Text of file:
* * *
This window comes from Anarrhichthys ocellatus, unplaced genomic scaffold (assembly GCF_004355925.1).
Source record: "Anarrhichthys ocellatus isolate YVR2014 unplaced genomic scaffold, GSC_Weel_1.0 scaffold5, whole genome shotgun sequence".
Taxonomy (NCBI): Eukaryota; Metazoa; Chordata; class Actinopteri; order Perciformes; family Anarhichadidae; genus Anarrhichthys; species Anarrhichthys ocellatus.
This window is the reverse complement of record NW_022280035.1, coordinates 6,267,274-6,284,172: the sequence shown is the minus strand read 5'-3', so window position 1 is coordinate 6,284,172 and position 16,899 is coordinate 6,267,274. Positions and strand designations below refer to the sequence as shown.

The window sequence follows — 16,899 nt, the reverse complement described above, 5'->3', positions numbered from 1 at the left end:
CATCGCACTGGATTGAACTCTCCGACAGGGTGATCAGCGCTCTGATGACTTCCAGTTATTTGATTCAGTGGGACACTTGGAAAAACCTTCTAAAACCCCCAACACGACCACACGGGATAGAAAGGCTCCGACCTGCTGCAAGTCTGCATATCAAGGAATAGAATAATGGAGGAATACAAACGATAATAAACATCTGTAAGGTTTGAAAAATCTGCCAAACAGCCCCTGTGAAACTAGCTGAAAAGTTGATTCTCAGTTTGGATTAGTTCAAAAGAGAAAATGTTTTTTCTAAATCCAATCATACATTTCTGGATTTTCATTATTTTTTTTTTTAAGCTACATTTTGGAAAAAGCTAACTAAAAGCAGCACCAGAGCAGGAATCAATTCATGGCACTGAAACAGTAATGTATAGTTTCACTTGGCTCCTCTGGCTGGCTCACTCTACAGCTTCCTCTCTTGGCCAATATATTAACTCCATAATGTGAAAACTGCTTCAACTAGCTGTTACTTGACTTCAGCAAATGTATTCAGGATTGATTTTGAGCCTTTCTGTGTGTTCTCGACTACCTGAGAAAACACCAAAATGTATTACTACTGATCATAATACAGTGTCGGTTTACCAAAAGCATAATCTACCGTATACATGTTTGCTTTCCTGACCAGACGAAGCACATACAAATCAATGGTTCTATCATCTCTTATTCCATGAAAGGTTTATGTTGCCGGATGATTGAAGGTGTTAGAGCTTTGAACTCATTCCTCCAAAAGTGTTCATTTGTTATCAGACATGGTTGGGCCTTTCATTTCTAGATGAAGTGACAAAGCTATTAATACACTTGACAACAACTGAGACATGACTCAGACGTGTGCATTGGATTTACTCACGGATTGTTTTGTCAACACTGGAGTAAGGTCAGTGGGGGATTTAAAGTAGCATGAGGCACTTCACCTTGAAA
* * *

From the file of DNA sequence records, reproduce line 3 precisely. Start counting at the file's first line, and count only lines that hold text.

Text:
Taxonomy (NCBI): Eukaryota; Metazoa; Chordata; class Actinopteri; order Perciformes; family Anarhichadidae; genus Anarrhichthys; species Anarrhichthys ocellatus.